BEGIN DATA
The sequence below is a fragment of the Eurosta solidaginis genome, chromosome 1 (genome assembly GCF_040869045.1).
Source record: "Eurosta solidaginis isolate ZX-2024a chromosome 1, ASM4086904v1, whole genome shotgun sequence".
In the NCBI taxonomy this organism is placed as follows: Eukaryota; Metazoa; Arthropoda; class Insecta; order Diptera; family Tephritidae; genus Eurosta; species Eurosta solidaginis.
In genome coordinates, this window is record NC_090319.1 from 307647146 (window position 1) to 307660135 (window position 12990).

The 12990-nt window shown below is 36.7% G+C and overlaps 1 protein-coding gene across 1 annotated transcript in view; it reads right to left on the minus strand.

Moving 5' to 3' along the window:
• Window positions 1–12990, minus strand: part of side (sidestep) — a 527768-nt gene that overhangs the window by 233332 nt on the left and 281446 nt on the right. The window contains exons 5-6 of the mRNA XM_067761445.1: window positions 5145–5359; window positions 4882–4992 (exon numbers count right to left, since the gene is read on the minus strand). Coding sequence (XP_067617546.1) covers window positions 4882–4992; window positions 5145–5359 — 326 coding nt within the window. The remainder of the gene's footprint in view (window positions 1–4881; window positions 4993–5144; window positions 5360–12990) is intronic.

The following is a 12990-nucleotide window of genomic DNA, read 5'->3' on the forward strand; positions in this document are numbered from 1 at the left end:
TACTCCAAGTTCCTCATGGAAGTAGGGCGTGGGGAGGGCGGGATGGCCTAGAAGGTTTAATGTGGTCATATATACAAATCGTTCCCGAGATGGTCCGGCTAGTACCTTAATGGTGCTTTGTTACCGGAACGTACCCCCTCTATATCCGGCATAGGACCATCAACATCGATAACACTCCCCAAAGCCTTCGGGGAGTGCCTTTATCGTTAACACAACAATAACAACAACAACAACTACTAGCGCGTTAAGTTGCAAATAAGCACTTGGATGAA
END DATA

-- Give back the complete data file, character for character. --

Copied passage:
The sequence below is a fragment of the Eurosta solidaginis genome, chromosome 1 (genome assembly GCF_040869045.1).
Source record: "Eurosta solidaginis isolate ZX-2024a chromosome 1, ASM4086904v1, whole genome shotgun sequence".
In the NCBI taxonomy this organism is placed as follows: Eukaryota; Metazoa; Arthropoda; class Insecta; order Diptera; family Tephritidae; genus Eurosta; species Eurosta solidaginis.
In genome coordinates, this window is record NC_090319.1 from 307647146 (window position 1) to 307660135 (window position 12990).

The 12990-nt window shown below is 36.7% G+C and overlaps 1 protein-coding gene across 1 annotated transcript in view; it reads right to left on the minus strand.

Moving 5' to 3' along the window:
• Window positions 1–12990, minus strand: part of side (sidestep) — a 527768-nt gene that overhangs the window by 233332 nt on the left and 281446 nt on the right. The window contains exons 5-6 of the mRNA XM_067761445.1: window positions 5145–5359; window positions 4882–4992 (exon numbers count right to left, since the gene is read on the minus strand). Coding sequence (XP_067617546.1) covers window positions 4882–4992; window positions 5145–5359 — 326 coding nt within the window. The remainder of the gene's footprint in view (window positions 1–4881; window positions 4993–5144; window positions 5360–12990) is intronic.

The following is a 12990-nucleotide window of genomic DNA, read 5'->3' on the forward strand; positions in this document are numbered from 1 at the left end:
TACTCCAAGTTCCTCATGGAAGTAGGGCGTGGGGAGGGCGGGATGGCCTAGAAGGTTTAATGTGGTCATATATACAAATCGTTCCCGAGATGGTCCGGCTAGTACCTTAATGGTGCTTTGTTACCGGAACGTACCCCCTCTATATCCGGCATAGGACCATCAACATCGATAACACTCCCCAAAGCCTTCGGGGAGTGCCTTTATCGTTAACACAACAATAACAACAACAACAACTACTAGCGCGTTAAGTTGCAAATAAGCACTTGGATGAA